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Before considering counseling as your career, you must reflect on what it takes to be successful. One of the prime attributes is empathy. The Merriam-Webster dictionary defines empathy as: the action of understanding, being aware of, being sensitive to, and vicariously experiencing the feelings, thoughts, and experience of another of either the past or present. Carl Rogers (1902-1987), eminent American Psychologist, defined empathy as a core condition for successful counseling. Mr. Rogers stated that “deep understanding is, I believe, the most precious gift one can give to another.” If these words describe you, then counseling may be the ideal niche.
The following counseling specialties are typically attained with a Master’s degree in the respective area of concentration.
Marriage and Family Counseling
Marriage and family therapists/counselors offer guidance to couples, families and groups who are dealing with issues that affect their mental health and well-being. Sometimes even the strongest family unit may need support and guidance in dealing with unexpected circumstances such as illness, death or unemployment. Other times, they may require that same support from an impartial observer in order to manage personal conflicts.
People with disabilities face challenges that require creative solutions. Whether a person has a physical, mental or emotional disability, rehabilitative counseling helps them achieve personal and professional goals, and lead their lives more freely. But not all rehabilitation counselors work directly with individuals. Some are advocates for those, in general, who are physically and/or mentally challenged. Some coordinate transitional services for young people who are aging out of the school system. Some help employers or universities make reasonable accommodations and stay in compliance with regulations.
Mental Health Counseling
A counselor who specializes in mental health counseling may interact with people who have normal cognitive processes, but cannot cope with difficult life events. This could be due to physical illness, death of loved ones, relationship problems or divorce. Others may help people manage serious mental illnesses like bipolar disorder, a manic-depressive illness. These counselors need to know when to refer clients or patients for additional resources and how to identify physical or domestic abuse or when there is a risk of suicide or other violence.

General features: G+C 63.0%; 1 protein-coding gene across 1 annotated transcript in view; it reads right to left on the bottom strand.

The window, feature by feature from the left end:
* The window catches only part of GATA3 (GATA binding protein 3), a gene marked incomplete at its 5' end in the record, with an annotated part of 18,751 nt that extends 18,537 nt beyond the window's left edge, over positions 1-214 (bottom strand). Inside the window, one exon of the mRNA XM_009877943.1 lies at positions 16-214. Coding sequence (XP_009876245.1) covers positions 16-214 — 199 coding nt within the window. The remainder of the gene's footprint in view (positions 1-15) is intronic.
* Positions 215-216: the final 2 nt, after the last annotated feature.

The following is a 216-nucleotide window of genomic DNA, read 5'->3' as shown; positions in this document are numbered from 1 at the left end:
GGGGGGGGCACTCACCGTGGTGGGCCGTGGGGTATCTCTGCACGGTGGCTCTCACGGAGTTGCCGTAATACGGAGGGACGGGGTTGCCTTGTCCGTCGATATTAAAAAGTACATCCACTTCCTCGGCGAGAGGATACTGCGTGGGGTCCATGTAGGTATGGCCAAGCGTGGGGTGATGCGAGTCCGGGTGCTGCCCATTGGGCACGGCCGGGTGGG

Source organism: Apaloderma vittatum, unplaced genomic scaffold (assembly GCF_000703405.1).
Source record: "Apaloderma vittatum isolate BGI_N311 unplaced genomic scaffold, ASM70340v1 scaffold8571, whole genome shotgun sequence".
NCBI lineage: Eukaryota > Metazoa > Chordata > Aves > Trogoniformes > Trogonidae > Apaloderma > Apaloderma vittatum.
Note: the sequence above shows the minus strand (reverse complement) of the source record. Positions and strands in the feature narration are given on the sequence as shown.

Addiction/Substance Abuse Counseling
An addiction/substance abuse counselor is a support system for people with drug and alcohol problems, eating disorders and other behavioral issues. They teach individuals how to modify their behavior with the intention of full recovery. But substance abuse and behavioral disorder counselors don’t only offer their expertise to patients. Counselors often run outreach programs to warn others about the dangers of addiction and encourage a healthy lifestyle.
School counselors have a minimum of a master’s degree in school counseling, meet the state certification/ licensure standards and abide by the laws of the state in which they are employed. Their goal is to address all students’ academic, career and social/emotional development needs by designing, implementing, evaluating and enhancing a comprehensive school counseling program. Hence, promoting and enhancing the student’s success. Most school counselors are employed in elementary, middle/junior high and high schools.
Career counseling focuses on helping people make the best of their careers, whether they’re just starting out in the work force or searching for a career change. Since a career can be a lifelong process, counselors are needed for those entering college, current college students, as well as those disillusioned with their present occupation. For those who believe they are mismatched in their current occupation may seek counseling. Through testing procedures and discussion, a career counselor can help identify the factors influencing your career development, and help you assess your interests, abilities, and values.